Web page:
Yoruba Elites and Ethnic Politics in Nigeria investigates the dynamics and challenges of ethnicity and elite politics in Nigeria, Africa's largest democracy. Wale Adebanwi demonstrates how the corporate agency of the elite transformed the modern history and politics of one of Africa's largest ethnic groups, the Yoruba. The argument is organized around the ideas and cultural representations of Obafemi Awolowo, the central signifier of modern Yoruba culture. Through the narration and analysis of material, non-material and interactional phenomena - such as political party and ethnic group organization, cultural politics, democratic struggle, personal ambitions, group solidarity, death, memory and commemoration - this book examines the foundations of the legitimacy of the Yoruba political elite. Using historical sociology and ethnographic research, Adebanwi takes readers into the hitherto unexplored undercurrents of one of the most powerful and progressive elite groups in Africa, tracing its internal and external struggles for power.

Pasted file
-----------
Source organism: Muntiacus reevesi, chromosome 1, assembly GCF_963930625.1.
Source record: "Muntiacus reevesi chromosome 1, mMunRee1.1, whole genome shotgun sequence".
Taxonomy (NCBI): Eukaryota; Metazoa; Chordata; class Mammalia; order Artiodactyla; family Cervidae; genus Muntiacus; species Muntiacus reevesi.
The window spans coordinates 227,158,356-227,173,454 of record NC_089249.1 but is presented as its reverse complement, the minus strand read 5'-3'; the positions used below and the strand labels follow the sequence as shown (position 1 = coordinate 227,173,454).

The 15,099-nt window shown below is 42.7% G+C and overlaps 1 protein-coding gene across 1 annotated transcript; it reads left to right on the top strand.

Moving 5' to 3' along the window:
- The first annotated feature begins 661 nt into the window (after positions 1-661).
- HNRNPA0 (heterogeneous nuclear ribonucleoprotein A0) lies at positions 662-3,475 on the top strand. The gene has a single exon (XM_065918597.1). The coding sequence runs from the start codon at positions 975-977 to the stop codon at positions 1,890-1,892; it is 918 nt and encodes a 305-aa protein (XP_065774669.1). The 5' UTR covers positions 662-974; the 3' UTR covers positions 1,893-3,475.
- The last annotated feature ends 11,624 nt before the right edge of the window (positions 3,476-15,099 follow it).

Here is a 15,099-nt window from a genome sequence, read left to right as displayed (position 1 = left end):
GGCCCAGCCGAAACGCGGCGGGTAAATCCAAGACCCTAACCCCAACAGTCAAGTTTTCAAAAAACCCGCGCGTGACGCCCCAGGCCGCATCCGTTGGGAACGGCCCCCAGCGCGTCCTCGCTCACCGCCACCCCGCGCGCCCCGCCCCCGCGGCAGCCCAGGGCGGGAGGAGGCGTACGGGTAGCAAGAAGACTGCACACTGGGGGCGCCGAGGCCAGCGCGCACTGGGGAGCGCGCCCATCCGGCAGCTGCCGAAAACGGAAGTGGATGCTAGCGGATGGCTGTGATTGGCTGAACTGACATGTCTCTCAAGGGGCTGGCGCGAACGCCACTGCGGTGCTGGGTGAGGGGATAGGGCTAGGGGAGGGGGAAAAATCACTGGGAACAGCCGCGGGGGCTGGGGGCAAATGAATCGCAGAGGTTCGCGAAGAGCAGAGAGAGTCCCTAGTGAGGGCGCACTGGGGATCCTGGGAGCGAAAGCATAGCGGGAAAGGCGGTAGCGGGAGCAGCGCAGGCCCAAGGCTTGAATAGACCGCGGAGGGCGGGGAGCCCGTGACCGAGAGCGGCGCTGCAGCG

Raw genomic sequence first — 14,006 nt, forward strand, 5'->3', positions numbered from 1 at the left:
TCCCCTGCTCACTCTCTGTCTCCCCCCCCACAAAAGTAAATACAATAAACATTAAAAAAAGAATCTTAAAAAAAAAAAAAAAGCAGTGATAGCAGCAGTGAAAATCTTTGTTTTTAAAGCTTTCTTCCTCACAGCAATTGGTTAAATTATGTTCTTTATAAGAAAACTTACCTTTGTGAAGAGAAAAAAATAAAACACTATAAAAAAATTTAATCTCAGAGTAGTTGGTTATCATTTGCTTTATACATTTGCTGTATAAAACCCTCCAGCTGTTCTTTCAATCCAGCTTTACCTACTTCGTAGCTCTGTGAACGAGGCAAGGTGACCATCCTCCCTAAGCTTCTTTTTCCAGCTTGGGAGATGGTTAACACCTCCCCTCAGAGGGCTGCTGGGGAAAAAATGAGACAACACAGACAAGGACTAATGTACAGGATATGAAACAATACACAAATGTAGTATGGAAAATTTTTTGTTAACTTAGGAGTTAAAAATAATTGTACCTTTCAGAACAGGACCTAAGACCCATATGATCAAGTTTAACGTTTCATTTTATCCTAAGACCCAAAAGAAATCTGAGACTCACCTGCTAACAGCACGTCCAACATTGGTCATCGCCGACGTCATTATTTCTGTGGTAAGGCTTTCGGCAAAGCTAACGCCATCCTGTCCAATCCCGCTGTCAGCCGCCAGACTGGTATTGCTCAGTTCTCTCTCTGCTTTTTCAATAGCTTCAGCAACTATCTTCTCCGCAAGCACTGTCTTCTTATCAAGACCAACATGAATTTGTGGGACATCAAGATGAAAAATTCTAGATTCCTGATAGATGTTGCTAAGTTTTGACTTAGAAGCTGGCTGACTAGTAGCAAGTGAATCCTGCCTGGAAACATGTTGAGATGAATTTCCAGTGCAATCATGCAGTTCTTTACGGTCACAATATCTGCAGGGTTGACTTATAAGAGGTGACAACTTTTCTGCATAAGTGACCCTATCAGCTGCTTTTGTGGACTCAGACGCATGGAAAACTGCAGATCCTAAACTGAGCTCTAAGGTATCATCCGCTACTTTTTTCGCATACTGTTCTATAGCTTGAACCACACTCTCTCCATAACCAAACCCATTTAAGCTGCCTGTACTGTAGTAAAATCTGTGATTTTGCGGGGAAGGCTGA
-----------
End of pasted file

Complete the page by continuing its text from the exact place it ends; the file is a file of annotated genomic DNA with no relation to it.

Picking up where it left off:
Wale Adebanwi is Associate Professor in the Program in African American and African Studies at the University of California, Davis.
Introduction; Part I: 1. Elite agency: the making of the modern progenitor; 2. The secular ancestor: the political life of a dead leader; Part II: 3. The politics of heritage: (re)constitution, conservation and corporateness in Yoruba politics; 4. The mantle of Awo: the politics of succession; 5. Reconciliation and retrenchment; 6. How (not) to be a proper Yoruba; 7. Seizing the heritage: playing proper Yoruba in an age of uncertainty; Conclusion: corporate agency and ethnic politics.